“The best gift you can give is a hug: one size fits all and no one ever minds if you return it.”
- Marge Piercy
Why did the police officer need a hug?
The question may sound like a joke, but it's not. Hugs are serious business. In fact, they may even save an officer's life.
Hugs can be given or received in many different ways. You might hug a friend or family member as a greeting. Your partner or child might hug you after a long day on the job. If you are feeling affectionate or sad, you might want a hug, or perhaps someone you love needs one. Take a moment to think about yesterday's events. Who did you hug? How many times? For how long? Was it one hug? Four? None? What if I told you that the average hug only lasts three seconds? It's true! Three seconds is not long enough for our brains. We will explore some of the scientific research behind hugs and learn why hugs, especially eight-second hugs, are so beneficial.
Listening to calming music, taking walks in nature, and meditating are all well-known ways to improve mental health, but have you ever heard of getting eight hugs a day for eight seconds? Hugs can be a legitimate method of regulating emotions. Our brains release a chemical that regulates our emotions when we connect with another human being through physical touch. It is called oxytocin. Studies have shown that oxytocin reduces stress and anxiety, improves relationships, and increases happiness.
Our brains are desperate for oxytocin and its benefits. Just look at the research. In one study, an increase in oxytocin was associated with a decrease in heart rate and blood pressure. It was also found that people who received frequent hugs were less susceptible to cardiovascular disease (Light, Grewen, & Amico, 2005). Some studies have linked hugs and oxytocin release to physical pain relief, as well as diminished feelings of sadness, loneliness, and anxiety (Denison, 2004)(Tabatabaee et al., 2016). One study even examined the impact of oxytocin on fear and self-esteem, and found that hugging reduced fear.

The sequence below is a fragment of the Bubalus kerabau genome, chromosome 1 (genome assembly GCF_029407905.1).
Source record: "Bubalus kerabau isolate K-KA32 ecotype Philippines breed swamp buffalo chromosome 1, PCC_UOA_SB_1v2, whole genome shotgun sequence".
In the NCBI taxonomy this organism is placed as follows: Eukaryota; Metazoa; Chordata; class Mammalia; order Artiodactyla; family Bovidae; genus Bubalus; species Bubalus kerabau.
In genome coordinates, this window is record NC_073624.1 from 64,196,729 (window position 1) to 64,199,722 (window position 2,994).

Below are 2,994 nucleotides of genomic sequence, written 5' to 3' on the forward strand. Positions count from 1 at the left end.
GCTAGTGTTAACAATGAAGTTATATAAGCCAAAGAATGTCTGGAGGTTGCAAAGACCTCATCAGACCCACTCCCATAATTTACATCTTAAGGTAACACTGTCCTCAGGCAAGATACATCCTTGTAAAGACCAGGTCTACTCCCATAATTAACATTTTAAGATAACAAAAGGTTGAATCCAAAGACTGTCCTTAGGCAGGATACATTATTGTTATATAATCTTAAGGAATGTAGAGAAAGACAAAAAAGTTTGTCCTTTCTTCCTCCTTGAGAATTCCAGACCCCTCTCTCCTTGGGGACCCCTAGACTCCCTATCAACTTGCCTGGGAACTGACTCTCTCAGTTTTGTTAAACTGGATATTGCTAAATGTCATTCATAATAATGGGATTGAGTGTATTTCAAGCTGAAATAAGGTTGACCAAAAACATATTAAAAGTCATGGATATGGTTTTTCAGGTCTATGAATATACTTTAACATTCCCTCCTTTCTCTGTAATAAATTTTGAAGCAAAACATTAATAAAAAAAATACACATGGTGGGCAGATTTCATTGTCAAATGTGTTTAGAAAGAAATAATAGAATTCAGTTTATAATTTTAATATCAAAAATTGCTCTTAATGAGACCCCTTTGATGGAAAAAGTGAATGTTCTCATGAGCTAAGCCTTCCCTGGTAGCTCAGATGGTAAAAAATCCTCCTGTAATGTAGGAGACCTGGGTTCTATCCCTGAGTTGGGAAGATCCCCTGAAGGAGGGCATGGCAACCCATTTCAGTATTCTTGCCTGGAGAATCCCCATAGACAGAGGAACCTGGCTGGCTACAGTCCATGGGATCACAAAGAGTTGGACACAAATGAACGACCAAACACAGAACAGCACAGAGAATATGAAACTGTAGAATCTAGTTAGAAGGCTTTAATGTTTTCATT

While these are just a few studies, the evidence that hugging is good for our health is growing rapidly.
Often, we focus on fixing the consequences of what we have endured when we talk about treating our brains. Psychology calls this intervention. Something has happened and we need to come in and fix it so that we can move on. However, keeping our brains healthy has another side. It is called prevention. To prevent psychological disorders, we must make daily, consistent efforts so that we can feel emotionally stable, regulated, and ready to handle the stresses of our jobs, relationships, and environments. If we do not engage in daily prevention efforts, we shouldn't be surprised when we suddenly feel overwhelmed, emotional, or shut down. Our brains often resort to ancient defense mechanisms as a method of self-preservation that do not function well in today's world. We have to actively build emotional resilience, tolerance, and adjust our reactions to triggers.
In a study involving hugging, almost 200 people (partners in couples living together) were given the very stressful task of public speaking. Prior to the task, half the group received a 20-second hug from their partner, while the other half rested quietly on their own. In the hugging group, both men and women showed lower cortisol levels after being hugged for 20 seconds by a supportive partner. Cortisol levels have been associated with hugs in other studies as well. https://pubmed.ncbi.nlm.nih.gov/22071630/
Do first responders and officers face stress in their jobs? You bet! It is estimated that one in three first responders develop Post-traumatic Stress Disorder (PTSD) during their careers, compared to one in five in the general population. Firefighters, police officers, and first responders experience a higher rate of depression, PTSD, and suicide ideation than the general population. Would daily hugs help them cope with stress and trauma? Just by introducing hugs into their day, our first responders will see lifelong benefits and impacts on their mental health.
Through my doctoral studies, I have learned that physical touch, specifically hugs, can promote and maintain emotional stability. Our study asked university students to receive eight hugs a day for eight seconds. We then measured their depression and anxiety indexes before and after the study. We found that eight hugs a day for eight seconds reduced depression and anxiety scores.
Yes, eight hugs might seem like a lot, and after about four seconds, you and the other person might feel awkward. That is okay. It is usually awkward to start something new. Think about it. We're asking for 64 seconds of your day. That's just about one minute. Think of all the things in your day that you spend time on. Can you spare one minute for your brain? Can you endure one minute of awkward hugs if it means your brain will be better off?
Research suggests that the length of our hugs matters more than the number of hugs we have. Does eight hugs a day sound challenging to do? So, start with four and work your way up to 8. What is essential to remember is that some hugs are much more beneficial than no hugs at all.
Your brain is desperate for oxytocin. So, try it. Get eight eight-second hugs today. Notice how your mood changes. Notice how it calms you. Try it with your family. See what effect it has on them.